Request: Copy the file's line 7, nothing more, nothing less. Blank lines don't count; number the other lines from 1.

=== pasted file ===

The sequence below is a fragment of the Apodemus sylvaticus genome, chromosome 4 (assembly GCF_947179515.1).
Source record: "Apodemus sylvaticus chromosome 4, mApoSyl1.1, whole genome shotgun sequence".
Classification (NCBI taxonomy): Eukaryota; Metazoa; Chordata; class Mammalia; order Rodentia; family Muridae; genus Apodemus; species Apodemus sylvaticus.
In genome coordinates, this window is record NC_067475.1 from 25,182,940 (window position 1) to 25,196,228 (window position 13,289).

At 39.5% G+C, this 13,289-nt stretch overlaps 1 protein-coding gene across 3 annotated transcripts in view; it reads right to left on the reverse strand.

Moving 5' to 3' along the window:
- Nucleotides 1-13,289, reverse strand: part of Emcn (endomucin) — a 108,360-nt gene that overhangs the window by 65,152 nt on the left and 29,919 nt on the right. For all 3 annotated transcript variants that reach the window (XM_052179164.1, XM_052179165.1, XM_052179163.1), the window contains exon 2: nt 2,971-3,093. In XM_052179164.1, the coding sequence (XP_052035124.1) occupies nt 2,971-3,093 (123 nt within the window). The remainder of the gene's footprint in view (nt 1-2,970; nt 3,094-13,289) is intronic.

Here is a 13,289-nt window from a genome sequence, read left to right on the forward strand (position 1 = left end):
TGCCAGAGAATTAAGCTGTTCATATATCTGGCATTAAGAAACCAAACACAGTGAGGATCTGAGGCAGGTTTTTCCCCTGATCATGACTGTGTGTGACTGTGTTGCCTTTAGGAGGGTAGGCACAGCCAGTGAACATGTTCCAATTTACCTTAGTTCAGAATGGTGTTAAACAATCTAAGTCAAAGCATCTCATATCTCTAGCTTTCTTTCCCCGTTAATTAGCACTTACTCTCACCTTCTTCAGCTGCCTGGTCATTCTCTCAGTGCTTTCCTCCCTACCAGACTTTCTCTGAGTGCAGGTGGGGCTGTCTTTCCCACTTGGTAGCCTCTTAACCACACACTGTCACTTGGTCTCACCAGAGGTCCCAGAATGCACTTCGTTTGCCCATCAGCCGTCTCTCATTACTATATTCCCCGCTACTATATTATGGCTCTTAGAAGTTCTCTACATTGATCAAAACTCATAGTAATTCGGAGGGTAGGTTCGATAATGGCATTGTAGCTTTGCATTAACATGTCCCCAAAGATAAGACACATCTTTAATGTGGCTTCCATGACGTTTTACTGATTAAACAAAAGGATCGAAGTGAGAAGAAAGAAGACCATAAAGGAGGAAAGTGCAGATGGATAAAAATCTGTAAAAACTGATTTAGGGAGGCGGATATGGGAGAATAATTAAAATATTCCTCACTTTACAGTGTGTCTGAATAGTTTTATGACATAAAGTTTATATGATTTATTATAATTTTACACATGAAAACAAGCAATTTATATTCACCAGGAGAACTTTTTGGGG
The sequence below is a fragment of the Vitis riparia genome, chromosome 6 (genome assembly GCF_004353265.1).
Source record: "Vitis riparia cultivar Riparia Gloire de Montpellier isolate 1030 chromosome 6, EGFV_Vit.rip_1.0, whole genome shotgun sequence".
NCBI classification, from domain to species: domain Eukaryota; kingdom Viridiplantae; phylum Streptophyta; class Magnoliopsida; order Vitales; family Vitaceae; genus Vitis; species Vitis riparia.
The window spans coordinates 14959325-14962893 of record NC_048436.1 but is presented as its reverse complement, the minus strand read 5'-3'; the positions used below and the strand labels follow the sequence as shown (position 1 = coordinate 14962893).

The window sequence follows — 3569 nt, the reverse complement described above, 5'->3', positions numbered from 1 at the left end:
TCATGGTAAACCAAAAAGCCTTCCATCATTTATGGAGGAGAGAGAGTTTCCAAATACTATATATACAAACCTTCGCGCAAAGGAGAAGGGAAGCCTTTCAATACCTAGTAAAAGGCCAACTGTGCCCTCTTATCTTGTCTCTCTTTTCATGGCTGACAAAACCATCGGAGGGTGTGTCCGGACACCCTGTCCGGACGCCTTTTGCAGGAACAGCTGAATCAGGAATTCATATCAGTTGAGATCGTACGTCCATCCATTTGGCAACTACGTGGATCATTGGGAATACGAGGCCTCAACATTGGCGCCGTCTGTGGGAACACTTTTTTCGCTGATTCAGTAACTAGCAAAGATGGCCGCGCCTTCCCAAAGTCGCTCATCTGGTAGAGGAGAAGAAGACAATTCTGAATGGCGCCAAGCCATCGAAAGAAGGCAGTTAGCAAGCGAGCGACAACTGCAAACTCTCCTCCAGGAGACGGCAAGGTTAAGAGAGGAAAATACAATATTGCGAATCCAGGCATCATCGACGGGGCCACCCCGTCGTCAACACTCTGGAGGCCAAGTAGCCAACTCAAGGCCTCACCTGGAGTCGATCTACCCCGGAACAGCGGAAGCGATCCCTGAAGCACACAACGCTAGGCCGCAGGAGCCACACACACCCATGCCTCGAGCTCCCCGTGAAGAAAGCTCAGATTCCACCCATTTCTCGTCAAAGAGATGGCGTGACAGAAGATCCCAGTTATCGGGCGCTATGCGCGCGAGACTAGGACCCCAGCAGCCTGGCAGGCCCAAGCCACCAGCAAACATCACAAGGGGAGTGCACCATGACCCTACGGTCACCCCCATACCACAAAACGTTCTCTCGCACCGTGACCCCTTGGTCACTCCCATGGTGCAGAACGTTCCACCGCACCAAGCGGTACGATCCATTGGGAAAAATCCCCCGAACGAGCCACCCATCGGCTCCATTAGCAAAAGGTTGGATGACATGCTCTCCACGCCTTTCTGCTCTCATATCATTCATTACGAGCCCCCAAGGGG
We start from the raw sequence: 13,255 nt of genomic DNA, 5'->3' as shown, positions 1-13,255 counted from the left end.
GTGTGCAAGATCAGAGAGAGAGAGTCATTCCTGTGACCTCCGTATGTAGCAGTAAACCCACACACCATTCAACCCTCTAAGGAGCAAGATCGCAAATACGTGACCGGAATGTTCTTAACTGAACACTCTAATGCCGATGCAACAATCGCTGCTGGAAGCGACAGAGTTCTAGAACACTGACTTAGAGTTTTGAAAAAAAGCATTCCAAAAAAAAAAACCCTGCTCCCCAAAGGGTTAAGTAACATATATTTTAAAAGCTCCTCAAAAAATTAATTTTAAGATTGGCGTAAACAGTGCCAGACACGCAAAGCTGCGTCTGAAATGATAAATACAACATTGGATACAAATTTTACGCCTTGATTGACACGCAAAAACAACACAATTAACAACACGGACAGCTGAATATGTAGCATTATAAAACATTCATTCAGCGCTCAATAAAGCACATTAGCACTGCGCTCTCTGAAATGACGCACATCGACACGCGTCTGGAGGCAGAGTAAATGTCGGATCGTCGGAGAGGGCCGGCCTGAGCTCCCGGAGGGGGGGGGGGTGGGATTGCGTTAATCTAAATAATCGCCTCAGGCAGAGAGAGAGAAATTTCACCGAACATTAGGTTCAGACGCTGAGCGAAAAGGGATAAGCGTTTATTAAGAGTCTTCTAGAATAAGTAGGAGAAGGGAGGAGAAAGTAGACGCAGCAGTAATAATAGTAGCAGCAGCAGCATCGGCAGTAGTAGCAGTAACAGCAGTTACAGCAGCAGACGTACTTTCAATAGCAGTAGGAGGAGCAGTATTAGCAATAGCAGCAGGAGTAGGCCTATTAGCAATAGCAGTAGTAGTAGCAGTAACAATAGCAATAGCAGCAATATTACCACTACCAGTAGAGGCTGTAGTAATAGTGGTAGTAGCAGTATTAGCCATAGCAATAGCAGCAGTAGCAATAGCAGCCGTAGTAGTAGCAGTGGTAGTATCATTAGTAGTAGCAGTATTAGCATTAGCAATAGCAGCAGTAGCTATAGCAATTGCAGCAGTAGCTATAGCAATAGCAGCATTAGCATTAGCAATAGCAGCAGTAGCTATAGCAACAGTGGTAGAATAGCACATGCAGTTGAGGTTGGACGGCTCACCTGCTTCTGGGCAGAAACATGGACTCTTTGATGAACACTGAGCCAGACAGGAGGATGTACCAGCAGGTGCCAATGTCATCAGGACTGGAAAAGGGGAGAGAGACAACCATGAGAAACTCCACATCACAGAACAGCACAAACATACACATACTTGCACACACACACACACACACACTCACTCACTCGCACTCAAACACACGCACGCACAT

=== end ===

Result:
- Nucleotides 1-13,289, reverse strand: part of Emcn (endomucin) — a 108,360-nt gene that overhangs the window by 65,152 nt on the left and 29,919 nt on the right. For all 3 annotated transcript variants that reach the window (XM_052179164.1, XM_052179165.1, XM_052179163.1), the window contains exon 2: nt 2,971-3,093. In XM_052179164.1, the coding sequence (XP_052035124.1) occupies nt 2,971-3,093 (123 nt within the window). The remainder of the gene's footprint in view (nt 1-2,970; nt 3,094-13,289) is intronic.